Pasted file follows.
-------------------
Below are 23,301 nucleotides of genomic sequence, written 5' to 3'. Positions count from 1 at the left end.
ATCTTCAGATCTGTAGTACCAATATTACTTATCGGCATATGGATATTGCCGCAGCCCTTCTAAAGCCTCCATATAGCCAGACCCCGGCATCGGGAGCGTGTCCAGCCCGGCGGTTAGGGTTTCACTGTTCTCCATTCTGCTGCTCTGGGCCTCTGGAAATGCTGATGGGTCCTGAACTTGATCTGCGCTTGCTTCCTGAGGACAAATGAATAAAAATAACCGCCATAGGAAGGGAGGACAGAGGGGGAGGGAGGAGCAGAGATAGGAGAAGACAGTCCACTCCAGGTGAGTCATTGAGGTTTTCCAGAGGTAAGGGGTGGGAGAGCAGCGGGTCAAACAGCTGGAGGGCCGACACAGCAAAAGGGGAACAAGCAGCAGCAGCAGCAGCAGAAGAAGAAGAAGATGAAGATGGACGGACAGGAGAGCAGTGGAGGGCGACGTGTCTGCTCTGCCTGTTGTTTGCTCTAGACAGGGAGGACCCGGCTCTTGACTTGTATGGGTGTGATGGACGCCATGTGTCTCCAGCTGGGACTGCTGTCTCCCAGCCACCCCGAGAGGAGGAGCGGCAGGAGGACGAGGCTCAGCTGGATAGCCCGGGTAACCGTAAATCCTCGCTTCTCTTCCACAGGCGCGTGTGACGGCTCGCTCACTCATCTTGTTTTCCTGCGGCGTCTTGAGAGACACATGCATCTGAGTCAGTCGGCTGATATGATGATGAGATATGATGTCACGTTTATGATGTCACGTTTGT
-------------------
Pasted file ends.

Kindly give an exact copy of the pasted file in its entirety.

Below are 23,301 nucleotides of genomic sequence, written 5' to 3'. Positions count from 1 at the left end.
ATCTTCAGATCTGTAGTACCAATATTACTTATCGGCATATGGATATTGCCGCAGCCCTTCTAAAGCCTCCATATAGCCAGACCCCGGCATCGGGAGCGTGTCCAGCCCGGCGGTTAGGGTTTCACTGTTCTCCATTCTGCTGCTCTGGGCCTCTGGAAATGCTGATGGGTCCTGAACTTGATCTGCGCTTGCTTCCTGAGGACAAATGAATAAAAATAACCGCCATAGGAAGGGAGGACAGAGGGGGAGGGAGGAGCAGAGATAGGAGAAGACAGTCCACTCCAGGTGAGTCATTGAGGTTTTCCAGAGGTAAGGGGTGGGAGAGCAGCGGGTCAAACAGCTGGAGGGCCGACACAGCAAAAGGGGAACAAGCAGCAGCAGCAGCAGCAGAAGAAGAAGAAGATGAAGATGGACGGACAGGAGAGCAGTGGAGGGCGACGTGTCTGCTCTGCCTGTTGTTTGCTCTAGACAGGGAGGACCCGGCTCTTGACTTGTATGGGTGTGATGGACGCCATGTGTCTCCAGCTGGGACTGCTGTCTCCCAGCCACCCCGAGAGGAGGAGCGGCAGGAGGACGAGGCTCAGCTGGATAGCCCGGGTAACCGTAAATCCTCGCTTCTCTTCCACAGGCGCGTGTGACGGCTCGCTCACTCATCTTGTTTTCCTGCGGCGTCTTGAGAGACACATGCATCTGAGTCAGTCGGCTGATATGATGATGAGATATGATGTCACGTTTATGATGTCACGTTTGT